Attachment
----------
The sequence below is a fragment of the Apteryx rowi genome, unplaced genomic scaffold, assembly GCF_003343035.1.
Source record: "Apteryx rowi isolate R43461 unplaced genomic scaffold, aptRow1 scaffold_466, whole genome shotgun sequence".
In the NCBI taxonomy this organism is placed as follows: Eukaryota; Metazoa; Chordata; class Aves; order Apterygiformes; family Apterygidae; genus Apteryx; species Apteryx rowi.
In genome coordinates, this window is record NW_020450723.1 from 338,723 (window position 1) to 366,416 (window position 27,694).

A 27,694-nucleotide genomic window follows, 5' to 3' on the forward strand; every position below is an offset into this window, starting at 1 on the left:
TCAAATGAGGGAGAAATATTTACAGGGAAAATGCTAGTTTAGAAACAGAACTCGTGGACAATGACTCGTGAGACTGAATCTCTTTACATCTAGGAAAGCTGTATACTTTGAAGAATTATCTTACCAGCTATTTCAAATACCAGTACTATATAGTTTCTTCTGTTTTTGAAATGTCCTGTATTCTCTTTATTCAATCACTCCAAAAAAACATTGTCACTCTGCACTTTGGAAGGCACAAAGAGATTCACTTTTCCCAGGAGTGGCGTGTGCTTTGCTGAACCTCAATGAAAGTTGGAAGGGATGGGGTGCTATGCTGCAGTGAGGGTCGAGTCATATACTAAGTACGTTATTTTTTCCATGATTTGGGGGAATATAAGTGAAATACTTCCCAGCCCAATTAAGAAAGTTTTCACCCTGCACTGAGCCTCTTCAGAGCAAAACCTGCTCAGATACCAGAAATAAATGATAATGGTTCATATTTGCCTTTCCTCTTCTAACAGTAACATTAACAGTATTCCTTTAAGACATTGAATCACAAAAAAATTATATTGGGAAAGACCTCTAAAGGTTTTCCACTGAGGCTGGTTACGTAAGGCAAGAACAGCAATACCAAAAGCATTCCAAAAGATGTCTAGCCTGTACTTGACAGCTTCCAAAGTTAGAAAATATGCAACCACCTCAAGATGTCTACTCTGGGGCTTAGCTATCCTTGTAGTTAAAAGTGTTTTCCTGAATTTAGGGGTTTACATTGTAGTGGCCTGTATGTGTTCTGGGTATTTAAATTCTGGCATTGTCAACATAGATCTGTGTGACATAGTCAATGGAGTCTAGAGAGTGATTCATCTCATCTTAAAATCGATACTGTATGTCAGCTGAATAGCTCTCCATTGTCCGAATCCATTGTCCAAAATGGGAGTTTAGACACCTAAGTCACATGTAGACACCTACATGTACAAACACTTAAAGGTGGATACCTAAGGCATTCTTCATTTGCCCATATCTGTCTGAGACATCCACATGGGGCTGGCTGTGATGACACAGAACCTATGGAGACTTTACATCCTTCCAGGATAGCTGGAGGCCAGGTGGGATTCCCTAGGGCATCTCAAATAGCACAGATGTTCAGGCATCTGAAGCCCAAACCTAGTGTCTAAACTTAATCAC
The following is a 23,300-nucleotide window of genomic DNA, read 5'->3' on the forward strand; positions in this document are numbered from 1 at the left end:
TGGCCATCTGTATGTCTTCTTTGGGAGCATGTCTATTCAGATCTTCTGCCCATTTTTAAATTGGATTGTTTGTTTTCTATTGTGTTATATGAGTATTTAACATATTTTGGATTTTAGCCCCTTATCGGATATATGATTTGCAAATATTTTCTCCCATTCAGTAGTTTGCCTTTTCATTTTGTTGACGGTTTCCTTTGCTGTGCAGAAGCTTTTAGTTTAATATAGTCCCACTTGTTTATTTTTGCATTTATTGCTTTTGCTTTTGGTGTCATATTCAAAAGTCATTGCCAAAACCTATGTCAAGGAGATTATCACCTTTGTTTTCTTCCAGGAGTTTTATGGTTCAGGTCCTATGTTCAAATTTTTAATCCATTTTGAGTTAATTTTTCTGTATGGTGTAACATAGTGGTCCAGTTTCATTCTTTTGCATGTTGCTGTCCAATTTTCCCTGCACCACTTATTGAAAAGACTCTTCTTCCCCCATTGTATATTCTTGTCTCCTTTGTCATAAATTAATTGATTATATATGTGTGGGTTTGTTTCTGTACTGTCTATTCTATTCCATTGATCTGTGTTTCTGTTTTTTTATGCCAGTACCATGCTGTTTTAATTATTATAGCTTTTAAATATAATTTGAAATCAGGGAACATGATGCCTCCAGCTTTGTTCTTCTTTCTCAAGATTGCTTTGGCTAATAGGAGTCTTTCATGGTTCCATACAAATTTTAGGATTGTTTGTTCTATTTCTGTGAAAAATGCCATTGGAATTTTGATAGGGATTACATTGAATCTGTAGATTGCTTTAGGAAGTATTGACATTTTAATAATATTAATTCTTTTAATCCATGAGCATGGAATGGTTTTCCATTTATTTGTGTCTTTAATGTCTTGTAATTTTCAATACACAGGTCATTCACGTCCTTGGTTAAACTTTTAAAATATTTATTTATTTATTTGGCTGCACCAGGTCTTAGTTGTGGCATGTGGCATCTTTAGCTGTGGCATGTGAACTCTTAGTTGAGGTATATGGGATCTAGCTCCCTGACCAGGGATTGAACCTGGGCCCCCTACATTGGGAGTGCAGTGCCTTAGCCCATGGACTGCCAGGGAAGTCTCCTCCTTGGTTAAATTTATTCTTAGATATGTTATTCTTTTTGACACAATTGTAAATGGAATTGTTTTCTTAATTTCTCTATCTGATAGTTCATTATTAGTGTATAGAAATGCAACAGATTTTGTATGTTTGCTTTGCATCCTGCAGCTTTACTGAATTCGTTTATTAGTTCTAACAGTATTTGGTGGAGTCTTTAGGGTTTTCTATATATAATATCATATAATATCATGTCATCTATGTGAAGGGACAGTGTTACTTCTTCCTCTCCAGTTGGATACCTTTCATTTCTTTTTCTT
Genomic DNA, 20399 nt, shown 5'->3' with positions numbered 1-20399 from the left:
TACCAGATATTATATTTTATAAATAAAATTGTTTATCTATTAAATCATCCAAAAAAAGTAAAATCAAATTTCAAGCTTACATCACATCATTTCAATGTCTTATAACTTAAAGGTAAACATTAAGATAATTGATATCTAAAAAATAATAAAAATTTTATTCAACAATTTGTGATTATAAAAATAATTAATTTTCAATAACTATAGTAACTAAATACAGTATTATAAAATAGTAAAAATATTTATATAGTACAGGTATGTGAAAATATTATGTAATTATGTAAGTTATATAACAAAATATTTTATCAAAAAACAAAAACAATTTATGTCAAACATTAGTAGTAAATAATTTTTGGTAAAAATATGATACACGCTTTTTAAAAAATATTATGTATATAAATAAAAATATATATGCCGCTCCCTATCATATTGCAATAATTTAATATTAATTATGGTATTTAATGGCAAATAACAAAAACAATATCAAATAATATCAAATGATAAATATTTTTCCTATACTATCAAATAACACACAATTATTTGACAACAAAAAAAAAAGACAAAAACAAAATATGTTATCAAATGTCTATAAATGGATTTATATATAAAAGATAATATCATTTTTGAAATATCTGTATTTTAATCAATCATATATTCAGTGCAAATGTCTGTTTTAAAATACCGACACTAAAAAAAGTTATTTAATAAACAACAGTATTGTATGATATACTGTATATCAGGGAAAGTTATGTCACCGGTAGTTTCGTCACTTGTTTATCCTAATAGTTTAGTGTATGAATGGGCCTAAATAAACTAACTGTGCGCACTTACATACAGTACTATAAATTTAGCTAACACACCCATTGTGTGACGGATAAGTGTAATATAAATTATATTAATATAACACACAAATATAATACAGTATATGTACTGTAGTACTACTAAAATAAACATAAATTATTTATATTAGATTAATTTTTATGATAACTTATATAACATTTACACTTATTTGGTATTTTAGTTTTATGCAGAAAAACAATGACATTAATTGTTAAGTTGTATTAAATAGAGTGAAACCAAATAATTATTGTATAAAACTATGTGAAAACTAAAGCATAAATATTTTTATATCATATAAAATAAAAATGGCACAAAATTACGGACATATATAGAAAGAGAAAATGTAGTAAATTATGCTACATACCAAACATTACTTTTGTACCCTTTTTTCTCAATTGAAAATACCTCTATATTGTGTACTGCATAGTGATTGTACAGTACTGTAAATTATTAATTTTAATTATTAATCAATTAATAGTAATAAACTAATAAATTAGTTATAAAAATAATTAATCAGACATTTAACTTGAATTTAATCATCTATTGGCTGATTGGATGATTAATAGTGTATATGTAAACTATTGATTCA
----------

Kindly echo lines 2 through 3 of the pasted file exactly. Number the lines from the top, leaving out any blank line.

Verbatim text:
Source record: "Apteryx rowi isolate R43461 unplaced genomic scaffold, aptRow1 scaffold_466, whole genome shotgun sequence".
In the NCBI taxonomy this organism is placed as follows: Eukaryota; Metazoa; Chordata; class Aves; order Apterygiformes; family Apterygidae; genus Apteryx; species Apteryx rowi.